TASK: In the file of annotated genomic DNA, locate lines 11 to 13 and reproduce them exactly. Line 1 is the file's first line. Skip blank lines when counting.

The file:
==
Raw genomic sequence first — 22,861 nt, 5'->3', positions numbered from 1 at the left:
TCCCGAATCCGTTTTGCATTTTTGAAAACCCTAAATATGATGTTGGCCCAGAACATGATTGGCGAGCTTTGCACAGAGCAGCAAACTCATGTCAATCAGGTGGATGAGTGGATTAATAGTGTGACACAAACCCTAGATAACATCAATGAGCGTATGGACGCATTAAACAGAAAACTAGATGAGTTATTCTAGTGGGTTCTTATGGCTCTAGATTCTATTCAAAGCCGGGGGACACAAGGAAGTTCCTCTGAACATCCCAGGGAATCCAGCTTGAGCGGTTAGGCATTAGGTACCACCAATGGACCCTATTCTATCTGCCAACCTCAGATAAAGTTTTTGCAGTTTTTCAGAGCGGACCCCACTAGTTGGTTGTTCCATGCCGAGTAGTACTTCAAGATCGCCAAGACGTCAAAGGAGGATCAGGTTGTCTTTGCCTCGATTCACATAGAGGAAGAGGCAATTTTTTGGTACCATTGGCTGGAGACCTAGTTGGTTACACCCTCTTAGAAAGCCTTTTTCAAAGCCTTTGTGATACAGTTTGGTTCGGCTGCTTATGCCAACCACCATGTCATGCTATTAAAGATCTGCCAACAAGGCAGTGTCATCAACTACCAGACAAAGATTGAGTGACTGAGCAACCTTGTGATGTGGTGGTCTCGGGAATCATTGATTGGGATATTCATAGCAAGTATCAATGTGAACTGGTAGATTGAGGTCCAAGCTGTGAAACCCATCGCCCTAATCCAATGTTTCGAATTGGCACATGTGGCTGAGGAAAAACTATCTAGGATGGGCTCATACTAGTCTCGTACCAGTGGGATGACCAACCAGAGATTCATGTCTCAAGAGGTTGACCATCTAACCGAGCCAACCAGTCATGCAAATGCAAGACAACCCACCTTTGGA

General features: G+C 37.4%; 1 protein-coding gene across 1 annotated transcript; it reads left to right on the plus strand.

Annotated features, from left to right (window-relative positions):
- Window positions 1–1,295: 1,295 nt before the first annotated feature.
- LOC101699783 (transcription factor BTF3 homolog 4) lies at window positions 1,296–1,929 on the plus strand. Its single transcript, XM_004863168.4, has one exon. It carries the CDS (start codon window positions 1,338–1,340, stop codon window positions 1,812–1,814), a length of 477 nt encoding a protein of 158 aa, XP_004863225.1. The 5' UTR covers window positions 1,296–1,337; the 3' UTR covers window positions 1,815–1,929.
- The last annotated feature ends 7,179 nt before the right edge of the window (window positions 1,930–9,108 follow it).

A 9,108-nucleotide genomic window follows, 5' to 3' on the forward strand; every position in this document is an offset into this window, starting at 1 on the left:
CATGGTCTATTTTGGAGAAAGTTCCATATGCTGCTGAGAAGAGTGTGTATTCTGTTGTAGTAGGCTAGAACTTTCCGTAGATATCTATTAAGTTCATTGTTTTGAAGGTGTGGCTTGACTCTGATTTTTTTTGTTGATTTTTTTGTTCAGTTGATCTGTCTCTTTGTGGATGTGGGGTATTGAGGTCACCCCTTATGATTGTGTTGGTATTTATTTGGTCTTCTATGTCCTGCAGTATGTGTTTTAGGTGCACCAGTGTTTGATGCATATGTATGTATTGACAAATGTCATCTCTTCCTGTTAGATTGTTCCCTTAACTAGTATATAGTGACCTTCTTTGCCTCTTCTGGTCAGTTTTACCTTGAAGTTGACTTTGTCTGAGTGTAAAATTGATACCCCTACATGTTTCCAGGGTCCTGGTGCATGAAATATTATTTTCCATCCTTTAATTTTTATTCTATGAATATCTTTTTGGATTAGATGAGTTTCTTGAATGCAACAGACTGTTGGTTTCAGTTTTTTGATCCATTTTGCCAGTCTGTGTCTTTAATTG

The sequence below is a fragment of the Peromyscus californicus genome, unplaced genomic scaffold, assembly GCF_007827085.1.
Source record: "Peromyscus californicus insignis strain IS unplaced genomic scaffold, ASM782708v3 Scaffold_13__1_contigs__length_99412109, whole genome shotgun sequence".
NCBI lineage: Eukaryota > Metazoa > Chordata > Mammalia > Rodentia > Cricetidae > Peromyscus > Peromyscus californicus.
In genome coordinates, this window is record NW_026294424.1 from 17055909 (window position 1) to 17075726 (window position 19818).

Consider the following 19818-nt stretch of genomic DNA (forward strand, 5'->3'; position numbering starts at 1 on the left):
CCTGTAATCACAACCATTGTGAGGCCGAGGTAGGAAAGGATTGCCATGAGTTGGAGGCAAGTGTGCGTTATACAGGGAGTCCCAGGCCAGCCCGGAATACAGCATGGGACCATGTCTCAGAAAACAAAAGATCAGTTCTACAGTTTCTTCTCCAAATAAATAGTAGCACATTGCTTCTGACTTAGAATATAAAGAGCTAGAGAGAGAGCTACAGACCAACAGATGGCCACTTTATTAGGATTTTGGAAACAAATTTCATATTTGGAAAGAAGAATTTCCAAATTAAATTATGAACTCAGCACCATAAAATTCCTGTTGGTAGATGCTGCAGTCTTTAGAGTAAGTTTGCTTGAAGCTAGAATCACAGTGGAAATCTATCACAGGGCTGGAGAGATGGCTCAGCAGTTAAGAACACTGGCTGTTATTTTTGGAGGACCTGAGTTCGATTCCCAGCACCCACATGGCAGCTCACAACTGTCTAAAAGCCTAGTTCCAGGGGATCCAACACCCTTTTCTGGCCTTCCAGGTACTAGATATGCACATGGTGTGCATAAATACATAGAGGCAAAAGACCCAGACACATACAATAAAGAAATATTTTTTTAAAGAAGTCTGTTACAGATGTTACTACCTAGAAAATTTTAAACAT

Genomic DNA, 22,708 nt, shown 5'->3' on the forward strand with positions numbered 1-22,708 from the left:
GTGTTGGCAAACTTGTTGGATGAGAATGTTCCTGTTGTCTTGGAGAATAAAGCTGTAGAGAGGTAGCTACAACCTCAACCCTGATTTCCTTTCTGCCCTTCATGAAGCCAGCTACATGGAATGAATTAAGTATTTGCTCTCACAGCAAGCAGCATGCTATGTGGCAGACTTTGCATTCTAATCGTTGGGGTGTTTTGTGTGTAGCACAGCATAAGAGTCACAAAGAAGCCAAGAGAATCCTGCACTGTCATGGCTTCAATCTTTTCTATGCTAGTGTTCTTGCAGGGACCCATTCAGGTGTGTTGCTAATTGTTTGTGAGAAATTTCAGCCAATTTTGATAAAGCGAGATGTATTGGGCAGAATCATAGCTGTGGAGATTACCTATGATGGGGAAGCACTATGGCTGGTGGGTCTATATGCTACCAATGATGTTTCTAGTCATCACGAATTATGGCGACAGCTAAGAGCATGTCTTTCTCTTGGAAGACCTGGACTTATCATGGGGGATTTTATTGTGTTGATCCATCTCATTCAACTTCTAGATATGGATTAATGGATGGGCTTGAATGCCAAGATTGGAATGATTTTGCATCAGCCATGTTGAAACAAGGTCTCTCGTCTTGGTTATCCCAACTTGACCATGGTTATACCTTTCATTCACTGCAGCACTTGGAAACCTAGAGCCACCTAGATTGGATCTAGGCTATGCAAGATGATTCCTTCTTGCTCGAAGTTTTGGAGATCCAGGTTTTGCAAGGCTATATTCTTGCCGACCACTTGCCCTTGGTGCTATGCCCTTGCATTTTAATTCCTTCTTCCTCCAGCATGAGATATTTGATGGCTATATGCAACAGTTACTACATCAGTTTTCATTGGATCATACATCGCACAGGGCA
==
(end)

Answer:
Source record: "Peromyscus californicus insignis strain IS unplaced genomic scaffold, ASM782708v3 Scaffold_13__1_contigs__length_99412109, whole genome shotgun sequence".
NCBI lineage: Eukaryota > Metazoa > Chordata > Mammalia > Rodentia > Cricetidae > Peromyscus > Peromyscus californicus.
In genome coordinates, this window is record NW_026294424.1 from 17055909 (window position 1) to 17075726 (window position 19818).